Several years ago, astronomers announced the incredible discovery of lakes of liquid water on Mars, buried under an ice cap at the South Pole. Three new studies refute this claim, and new experiments show that the “water” signal most likely came from frozen clay.
While there is abundant evidence indicating that there was water on Mars in the past, the discovery of its liquid form, which has survived to this day, inspired scientists. In 2018, the Mars Express orbiter returned radar signals corresponding to the water interface. Scientists have come to the conclusion that the lake with liquid water lies under 1.5 km of solid ice and extends for 20 km. Further observations showed that there are several such reservoirs on Mars.
Radar signals that can penetrate rocks and ice change as they bounce off various materials. In this case, they produced particularly bright signals under the polar cap that could be interpreted as liquid water.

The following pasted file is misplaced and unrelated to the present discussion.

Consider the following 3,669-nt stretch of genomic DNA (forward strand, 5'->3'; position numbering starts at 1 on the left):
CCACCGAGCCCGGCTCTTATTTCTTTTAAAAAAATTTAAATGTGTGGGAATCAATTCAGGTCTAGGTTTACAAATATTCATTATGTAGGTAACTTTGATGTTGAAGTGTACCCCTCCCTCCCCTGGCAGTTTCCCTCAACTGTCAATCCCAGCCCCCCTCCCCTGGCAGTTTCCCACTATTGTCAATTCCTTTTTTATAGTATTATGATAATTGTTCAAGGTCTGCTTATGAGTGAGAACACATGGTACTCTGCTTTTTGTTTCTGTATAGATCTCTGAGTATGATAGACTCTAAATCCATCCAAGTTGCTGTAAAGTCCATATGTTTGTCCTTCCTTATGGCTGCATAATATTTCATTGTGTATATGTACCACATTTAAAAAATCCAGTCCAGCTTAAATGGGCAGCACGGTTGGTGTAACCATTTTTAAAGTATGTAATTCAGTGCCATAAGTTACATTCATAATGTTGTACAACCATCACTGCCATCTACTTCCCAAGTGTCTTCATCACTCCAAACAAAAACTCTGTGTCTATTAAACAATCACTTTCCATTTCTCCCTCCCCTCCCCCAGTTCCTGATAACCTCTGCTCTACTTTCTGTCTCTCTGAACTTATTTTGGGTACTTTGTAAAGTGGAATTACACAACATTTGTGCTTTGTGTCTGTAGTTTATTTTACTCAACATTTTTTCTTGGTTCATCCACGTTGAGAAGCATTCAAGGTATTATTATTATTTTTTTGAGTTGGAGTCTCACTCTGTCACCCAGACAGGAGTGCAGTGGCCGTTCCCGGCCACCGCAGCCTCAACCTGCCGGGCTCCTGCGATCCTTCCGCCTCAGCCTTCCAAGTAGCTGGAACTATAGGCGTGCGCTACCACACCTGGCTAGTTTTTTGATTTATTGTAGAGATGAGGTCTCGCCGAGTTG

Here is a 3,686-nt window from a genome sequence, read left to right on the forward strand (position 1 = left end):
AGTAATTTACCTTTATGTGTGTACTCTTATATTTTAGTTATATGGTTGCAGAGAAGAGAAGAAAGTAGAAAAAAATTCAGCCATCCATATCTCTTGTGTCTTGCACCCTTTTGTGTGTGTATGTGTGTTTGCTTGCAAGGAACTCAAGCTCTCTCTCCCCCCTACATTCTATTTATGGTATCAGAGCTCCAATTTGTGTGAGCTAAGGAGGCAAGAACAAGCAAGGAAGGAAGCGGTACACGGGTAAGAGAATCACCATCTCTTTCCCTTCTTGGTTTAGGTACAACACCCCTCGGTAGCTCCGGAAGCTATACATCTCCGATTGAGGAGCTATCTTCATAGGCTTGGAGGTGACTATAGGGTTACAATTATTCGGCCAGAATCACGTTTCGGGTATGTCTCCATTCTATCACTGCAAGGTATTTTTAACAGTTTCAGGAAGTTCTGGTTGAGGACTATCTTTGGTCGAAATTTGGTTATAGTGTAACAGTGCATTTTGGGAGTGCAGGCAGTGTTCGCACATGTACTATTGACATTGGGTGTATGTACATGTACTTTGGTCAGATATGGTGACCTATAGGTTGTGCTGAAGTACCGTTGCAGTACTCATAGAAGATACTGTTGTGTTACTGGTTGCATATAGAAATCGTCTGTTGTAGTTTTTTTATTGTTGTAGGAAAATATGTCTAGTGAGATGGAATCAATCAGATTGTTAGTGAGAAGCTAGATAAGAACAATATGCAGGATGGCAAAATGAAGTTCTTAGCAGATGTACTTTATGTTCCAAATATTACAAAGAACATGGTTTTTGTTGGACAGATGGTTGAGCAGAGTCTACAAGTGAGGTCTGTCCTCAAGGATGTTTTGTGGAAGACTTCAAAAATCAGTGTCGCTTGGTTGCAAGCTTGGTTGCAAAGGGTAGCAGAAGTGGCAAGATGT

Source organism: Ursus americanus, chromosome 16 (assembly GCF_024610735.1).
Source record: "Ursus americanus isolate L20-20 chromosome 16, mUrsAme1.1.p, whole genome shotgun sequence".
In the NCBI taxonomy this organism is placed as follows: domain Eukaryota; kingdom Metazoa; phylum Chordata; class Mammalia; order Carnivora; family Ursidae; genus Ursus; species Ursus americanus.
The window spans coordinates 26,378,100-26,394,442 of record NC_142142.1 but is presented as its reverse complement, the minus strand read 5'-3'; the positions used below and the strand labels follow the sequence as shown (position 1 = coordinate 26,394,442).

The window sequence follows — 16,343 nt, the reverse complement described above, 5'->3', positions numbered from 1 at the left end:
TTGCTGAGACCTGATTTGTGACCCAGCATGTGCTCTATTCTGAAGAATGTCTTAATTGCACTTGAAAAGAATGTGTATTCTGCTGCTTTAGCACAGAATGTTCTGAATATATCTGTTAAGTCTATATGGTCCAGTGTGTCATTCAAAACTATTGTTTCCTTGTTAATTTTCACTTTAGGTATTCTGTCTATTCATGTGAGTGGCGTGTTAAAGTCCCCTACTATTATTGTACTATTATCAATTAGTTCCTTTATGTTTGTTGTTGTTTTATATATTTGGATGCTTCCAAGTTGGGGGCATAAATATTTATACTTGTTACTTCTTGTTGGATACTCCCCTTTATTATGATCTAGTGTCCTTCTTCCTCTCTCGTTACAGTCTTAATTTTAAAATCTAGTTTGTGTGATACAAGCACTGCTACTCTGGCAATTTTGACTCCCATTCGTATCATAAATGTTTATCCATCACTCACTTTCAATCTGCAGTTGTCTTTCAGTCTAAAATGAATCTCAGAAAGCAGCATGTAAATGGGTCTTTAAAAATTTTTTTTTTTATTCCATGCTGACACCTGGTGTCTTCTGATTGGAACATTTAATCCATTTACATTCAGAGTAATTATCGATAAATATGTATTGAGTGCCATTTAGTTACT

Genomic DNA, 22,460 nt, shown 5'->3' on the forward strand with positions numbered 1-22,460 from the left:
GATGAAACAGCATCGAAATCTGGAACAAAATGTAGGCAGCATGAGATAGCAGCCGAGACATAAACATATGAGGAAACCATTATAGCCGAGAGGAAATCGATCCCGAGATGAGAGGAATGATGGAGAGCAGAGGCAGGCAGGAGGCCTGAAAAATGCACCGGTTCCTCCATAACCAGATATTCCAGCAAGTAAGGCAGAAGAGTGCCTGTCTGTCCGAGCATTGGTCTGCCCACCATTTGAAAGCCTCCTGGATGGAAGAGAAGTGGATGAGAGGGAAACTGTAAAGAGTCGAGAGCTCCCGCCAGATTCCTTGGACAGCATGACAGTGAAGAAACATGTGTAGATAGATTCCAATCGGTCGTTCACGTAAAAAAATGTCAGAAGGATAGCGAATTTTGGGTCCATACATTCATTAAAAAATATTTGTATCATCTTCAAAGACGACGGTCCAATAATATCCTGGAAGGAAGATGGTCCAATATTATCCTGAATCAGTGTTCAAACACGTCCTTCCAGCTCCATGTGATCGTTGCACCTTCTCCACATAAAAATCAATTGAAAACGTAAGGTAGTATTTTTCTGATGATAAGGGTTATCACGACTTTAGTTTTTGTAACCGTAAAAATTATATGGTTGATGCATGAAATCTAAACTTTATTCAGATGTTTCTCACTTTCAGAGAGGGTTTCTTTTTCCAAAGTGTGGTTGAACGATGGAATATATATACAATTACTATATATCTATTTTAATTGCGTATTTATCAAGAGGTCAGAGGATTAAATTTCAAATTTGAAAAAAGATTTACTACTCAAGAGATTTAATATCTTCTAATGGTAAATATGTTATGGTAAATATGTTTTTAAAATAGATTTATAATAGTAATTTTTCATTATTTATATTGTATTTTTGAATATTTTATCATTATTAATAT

However, after years of studying data and experiments in terrestrial laboratories, scientists have come to a disappointing conclusion. They hypothesized that clay, rather than water, could create such signals. Over the past month, three new studies on this topic came out at once, which destroy the hypothesis about lakes.
So, in particular, it is noted that many of these signals were detected in areas close to the surface. And there the temperatures are too low for the water to continue to remain in a liquid state, even taking into account the fact that it mixed with salts, which can lower the freezing point of water.
After analyzing the available signals for what else could generate them, the scientists identified possible options, which included clays, metal-containing minerals, and salt ice.
All three studies were published in Geophysical Research Letters.